Wisconsin Alumni Research Foundation

Warf News & Media

The Leading Edge: Getting to know D2P

Andrew Richards, director of Discovery to ProductBringing your dream to market is hard work. Navigating resources shouldn’t be. Andrew Richards is cutting the trail.

WARF: You’re a veteran of state government and higher education. Economic development has always been a part of your career. Why are you excited to lead D2P right now?

AR: I’m excited because it allows me for the first time to work on translating research and innovation into commercial success on a full-time basis rather than as just one component of the various leadership roles that I have had. It’s an area that I care about deeply because we are helping faculty, staff, students and ultimately their achievements help the state and beyond. It really is the Wisconsin Idea, and one part in which UW-Madison can help the whole state prosper.

W: What’s your vision for D2P going forward?

AR: We hope D2P’s activity helps create results we can see and measure, like increasing the number of startups, more licensing revenue from WARF patents, and greater returns from investments in UW-Madison spinoffs.

W: How do D2P and the WARF Accelerator Program work together?

AR: Where WARF Accelerator helps PIs de-risk their technology, D2P’s Innovation to Market and Igniter programs can help them de-risk the market and business side of things. In turn, we’ve also referred PIs that have come through D2P’s programs over to WARF, so we are both building pipelines for one another.

W: What is your team’s role in fostering a culture of entrepreneurship on campus?

AR: D2P is the one entity that has been purposely created to serve the whole campus and to bring all the entities together so that the whole is greater than the sum of the parts. We have a great opportunity to be a convener of those entities and then to work as a group to strengthen current offerings and to identify gaps that we can work together to fill. Working together and leveraging resources across campus makes us more competitive for outside grants and funding that can help support these activities as well.

Commercialization and entrepreneurship will never be easy or without risks, but we can be a source of support and provide experienced mentorship along the journey.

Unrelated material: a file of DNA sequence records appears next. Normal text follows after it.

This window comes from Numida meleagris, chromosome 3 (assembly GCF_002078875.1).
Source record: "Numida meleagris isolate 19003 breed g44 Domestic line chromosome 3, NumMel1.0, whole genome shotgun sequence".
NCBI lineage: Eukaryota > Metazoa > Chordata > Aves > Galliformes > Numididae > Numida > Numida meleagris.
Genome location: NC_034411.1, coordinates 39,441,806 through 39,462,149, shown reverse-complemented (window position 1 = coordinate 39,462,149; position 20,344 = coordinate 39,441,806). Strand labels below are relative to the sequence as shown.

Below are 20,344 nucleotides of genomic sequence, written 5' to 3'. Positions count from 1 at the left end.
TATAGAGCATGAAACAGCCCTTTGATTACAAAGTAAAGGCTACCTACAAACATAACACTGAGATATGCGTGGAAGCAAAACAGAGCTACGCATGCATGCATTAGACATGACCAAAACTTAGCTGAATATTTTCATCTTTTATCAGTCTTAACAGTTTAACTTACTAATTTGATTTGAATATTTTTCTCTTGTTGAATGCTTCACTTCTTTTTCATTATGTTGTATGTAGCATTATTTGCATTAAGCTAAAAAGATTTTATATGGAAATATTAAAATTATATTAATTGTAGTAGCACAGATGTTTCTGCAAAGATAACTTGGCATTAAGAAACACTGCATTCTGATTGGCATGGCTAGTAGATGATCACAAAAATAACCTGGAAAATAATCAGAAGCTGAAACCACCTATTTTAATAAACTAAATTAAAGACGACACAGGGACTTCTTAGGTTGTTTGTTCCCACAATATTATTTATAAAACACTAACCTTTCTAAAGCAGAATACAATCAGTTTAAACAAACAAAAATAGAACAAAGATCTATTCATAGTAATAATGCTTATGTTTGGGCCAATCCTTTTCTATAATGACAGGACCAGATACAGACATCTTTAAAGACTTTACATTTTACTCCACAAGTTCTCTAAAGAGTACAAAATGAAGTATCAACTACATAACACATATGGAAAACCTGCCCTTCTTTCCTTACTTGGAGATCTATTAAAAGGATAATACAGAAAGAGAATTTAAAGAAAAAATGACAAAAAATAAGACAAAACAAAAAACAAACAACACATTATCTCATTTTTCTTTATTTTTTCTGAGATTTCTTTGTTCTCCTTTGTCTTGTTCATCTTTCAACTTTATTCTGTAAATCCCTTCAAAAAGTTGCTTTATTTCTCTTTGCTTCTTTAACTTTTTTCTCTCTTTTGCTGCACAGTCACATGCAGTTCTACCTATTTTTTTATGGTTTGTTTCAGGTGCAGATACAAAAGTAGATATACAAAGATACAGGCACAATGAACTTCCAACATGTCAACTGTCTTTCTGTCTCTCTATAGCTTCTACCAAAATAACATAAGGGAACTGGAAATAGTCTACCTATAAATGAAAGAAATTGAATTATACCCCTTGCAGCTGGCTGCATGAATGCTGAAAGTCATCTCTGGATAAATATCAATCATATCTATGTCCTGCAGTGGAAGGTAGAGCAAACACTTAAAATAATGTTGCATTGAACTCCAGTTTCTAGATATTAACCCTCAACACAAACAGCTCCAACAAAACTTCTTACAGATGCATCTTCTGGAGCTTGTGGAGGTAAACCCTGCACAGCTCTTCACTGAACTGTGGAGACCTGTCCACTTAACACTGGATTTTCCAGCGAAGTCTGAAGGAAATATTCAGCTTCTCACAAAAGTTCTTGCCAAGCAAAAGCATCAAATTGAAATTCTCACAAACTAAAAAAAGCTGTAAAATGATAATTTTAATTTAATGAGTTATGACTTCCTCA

W: Is there an inherent tension between commercialization and basic research? How do you overcome that?

AR: I actually don’t think so. Some of the most interesting innovations occur where diverse teams doing basic and applied science are coming together to create novel solutions. In many respects, UW-Madison is well positioned due to its incredible basic research strengths to create these super teams to develop new IP and potential industries.

W: Do graduate students and postdocs have a role in the entrepreneurial ecosystem?

AR: Absolutely. Many times faculty serve in a PI role on research that has commercial potential, but their long-term goal is not to leave the university. Often, their graduate students can step in to carry their work forward out into the world.

A vibrant startup ecosystem will also provide opportunities for our graduates to have jobs here in the Madison region after graduation.

W: What does success look like in 3-5 years?

AR: Ultimately, success is a more vibrant startup ecosystem here on campus and in the region, where would-be entrepreneurs can find the resources and support they need to be successful and where campus innovation and research transfer to the marketplace occurs at a more rapid rate and in higher volumes to benefit society. Resources include: physical spaces, human talent, financial resources, entrepreneurship programming and mentorship, and networks (customers, suppliers, investors, etc.).

If we do those things, more startups, patents and licensing revenue, and jobs will occur. As it gains momentum and critical mass, human talent, industry partners and investment will be attracted to the Madison region. As an educational entity here to serve campus, another way we will define success is through raised awareness and participation in the wide array of UW-Madison programs and services for innovators.


Discovery to Product (D2P) helps innovators move ideas from the university to the world by facilitating connections to university and community resources and providing free mentoring and education to faculty, staff and students at UW-Madison. D2P has two key program offerings: Innovation to Market (I2M) and Igniter, which help teams learn how to assess their innovation’s value and develop an implementation strategy.

Programs are led by innovation and commercialization specialists, who are veteran business developers, entrepreneurs, product managers and startup executives with specific industry experiences in engineering, life sciences, information technology, food science and consumer goods.